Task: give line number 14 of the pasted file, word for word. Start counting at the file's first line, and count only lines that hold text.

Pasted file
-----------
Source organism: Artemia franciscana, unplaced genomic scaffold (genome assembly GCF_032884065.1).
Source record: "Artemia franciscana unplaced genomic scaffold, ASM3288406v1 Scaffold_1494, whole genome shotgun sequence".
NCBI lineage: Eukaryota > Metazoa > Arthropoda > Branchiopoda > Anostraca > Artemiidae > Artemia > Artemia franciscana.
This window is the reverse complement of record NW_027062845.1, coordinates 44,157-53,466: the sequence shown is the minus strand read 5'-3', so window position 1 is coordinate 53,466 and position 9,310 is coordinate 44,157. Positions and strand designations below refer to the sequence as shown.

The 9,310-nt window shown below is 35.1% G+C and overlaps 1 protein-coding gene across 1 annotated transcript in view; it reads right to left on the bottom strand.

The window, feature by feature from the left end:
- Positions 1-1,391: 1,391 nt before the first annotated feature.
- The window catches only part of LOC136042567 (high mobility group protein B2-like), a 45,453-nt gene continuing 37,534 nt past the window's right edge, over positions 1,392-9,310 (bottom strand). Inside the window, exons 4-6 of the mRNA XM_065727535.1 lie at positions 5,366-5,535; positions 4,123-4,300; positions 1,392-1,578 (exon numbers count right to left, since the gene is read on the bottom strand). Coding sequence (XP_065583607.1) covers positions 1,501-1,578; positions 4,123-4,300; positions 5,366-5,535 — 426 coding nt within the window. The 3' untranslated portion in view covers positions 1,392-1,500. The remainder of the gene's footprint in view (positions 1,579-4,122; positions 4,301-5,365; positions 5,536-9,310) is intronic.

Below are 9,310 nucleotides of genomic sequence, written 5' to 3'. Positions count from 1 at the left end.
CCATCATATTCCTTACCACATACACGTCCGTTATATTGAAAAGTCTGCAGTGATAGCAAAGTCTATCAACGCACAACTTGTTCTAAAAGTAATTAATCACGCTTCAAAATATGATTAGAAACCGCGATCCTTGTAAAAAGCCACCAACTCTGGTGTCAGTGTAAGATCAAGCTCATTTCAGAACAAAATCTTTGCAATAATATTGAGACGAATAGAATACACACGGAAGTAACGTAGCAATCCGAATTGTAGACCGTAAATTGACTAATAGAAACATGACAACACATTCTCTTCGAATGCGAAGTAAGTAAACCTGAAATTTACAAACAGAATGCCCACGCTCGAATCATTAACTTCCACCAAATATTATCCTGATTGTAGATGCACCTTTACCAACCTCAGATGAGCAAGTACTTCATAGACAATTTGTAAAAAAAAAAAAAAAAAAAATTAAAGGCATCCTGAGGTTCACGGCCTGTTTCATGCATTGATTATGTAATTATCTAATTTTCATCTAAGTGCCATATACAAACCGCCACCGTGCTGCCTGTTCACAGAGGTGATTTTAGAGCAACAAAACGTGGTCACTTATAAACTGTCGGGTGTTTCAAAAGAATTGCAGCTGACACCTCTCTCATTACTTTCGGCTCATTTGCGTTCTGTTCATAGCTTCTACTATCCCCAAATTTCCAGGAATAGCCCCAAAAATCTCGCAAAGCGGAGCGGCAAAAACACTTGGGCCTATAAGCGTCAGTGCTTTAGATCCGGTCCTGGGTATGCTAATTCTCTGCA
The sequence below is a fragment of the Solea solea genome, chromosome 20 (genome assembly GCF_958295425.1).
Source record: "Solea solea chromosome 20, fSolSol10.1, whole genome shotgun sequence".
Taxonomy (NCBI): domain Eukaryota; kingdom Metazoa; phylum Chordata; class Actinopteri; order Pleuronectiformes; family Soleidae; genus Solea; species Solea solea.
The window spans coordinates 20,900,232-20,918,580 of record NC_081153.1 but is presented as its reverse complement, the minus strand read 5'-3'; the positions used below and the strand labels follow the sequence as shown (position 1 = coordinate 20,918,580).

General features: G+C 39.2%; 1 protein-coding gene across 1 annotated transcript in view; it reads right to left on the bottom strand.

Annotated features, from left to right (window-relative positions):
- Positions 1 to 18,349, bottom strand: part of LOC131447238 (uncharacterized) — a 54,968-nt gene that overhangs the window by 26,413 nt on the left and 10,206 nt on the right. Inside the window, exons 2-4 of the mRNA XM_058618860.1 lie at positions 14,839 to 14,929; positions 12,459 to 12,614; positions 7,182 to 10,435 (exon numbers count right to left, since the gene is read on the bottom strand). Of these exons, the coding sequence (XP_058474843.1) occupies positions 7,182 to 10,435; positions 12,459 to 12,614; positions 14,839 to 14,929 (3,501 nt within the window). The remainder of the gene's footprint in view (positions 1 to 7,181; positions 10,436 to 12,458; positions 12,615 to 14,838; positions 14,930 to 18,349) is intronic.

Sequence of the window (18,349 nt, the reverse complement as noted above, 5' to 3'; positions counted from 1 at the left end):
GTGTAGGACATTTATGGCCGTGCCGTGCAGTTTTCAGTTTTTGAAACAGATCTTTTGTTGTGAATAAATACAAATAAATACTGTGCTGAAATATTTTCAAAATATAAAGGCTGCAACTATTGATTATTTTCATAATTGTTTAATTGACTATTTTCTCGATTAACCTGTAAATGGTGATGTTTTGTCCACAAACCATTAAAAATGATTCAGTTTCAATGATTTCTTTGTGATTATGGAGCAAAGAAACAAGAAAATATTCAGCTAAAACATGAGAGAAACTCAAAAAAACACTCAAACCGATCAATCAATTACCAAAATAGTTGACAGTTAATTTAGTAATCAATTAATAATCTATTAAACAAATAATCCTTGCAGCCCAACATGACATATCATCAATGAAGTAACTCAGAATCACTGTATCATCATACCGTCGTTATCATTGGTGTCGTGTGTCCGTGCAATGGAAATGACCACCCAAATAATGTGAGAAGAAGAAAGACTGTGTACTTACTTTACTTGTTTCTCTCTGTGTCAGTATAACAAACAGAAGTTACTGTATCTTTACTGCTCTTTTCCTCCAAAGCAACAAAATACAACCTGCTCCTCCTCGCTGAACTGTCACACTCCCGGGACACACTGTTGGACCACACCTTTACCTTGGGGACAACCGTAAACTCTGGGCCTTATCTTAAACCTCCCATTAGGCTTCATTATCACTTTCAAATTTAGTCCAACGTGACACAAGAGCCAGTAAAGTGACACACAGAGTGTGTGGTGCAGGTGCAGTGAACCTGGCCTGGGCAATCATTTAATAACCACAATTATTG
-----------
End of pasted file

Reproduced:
The window spans coordinates 20,900,232-20,918,580 of record NC_081153.1 but is presented as its reverse complement, the minus strand read 5'-3'; the positions used below and the strand labels follow the sequence as shown (position 1 = coordinate 20,918,580).